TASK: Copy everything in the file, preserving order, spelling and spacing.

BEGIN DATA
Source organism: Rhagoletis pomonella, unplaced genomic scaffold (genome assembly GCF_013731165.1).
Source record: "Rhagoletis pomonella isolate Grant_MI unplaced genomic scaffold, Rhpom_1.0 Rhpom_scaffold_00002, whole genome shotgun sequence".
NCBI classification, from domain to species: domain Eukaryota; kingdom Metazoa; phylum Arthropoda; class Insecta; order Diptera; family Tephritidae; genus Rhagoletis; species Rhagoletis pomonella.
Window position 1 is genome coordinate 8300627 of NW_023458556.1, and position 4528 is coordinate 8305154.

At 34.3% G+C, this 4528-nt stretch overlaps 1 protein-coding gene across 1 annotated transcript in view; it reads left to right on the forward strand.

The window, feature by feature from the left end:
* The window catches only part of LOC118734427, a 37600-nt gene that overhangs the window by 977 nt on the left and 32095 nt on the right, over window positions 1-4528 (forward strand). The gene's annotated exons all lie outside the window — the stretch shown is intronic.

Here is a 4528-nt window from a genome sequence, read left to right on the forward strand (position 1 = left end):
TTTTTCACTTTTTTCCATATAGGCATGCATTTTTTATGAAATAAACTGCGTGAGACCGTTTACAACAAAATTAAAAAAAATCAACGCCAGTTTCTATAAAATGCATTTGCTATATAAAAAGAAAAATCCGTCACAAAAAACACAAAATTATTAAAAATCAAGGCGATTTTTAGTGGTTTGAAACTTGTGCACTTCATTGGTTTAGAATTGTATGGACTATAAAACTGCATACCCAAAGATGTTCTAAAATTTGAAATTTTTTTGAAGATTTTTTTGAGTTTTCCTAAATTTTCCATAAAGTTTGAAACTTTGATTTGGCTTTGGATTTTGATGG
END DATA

Source organism: Rhagoletis pomonella, unplaced genomic scaffold (genome assembly GCF_013731165.1).
Source record: "Rhagoletis pomonella isolate Grant_MI unplaced genomic scaffold, Rhpom_1.0 Rhpom_scaffold_00002, whole genome shotgun sequence".
NCBI classification, from domain to species: domain Eukaryota; kingdom Metazoa; phylum Arthropoda; class Insecta; order Diptera; family Tephritidae; genus Rhagoletis; species Rhagoletis pomonella.
Window position 1 is genome coordinate 8300627 of NW_023458556.1, and position 4528 is coordinate 8305154.

At 34.3% G+C, this 4528-nt stretch overlaps 1 protein-coding gene across 1 annotated transcript in view; it reads left to right on the forward strand.

The window, feature by feature from the left end:
* The window catches only part of LOC118734427, a 37600-nt gene that overhangs the window by 977 nt on the left and 32095 nt on the right, over window positions 1-4528 (forward strand). The gene's annotated exons all lie outside the window — the stretch shown is intronic.

Here is a 4528-nt window from a genome sequence, read left to right on the forward strand (position 1 = left end):
TTTTTCACTTTTTTCCATATAGGCATGCATTTTTTATGAAATAAACTGCGTGAGACCGTTTACAACAAAATTAAAAAAAATCAACGCCAGTTTCTATAAAATGCATTTGCTATATAAAAAGAAAAATCCGTCACAAAAAACACAAAATTATTAAAAATCAAGGCGATTTTTAGTGGTTTGAAACTTGTGCACTTCATTGGTTTAGAATTGTATGGACTATAAAACTGCATACCCAAAGATGTTCTAAAATTTGAAATTTTTTTGAAGATTTTTTTGAGTTTTCCTAAATTTTCCATAAAGTTTGAAACTTTGATTTGGCTTTGGATTTTGATGG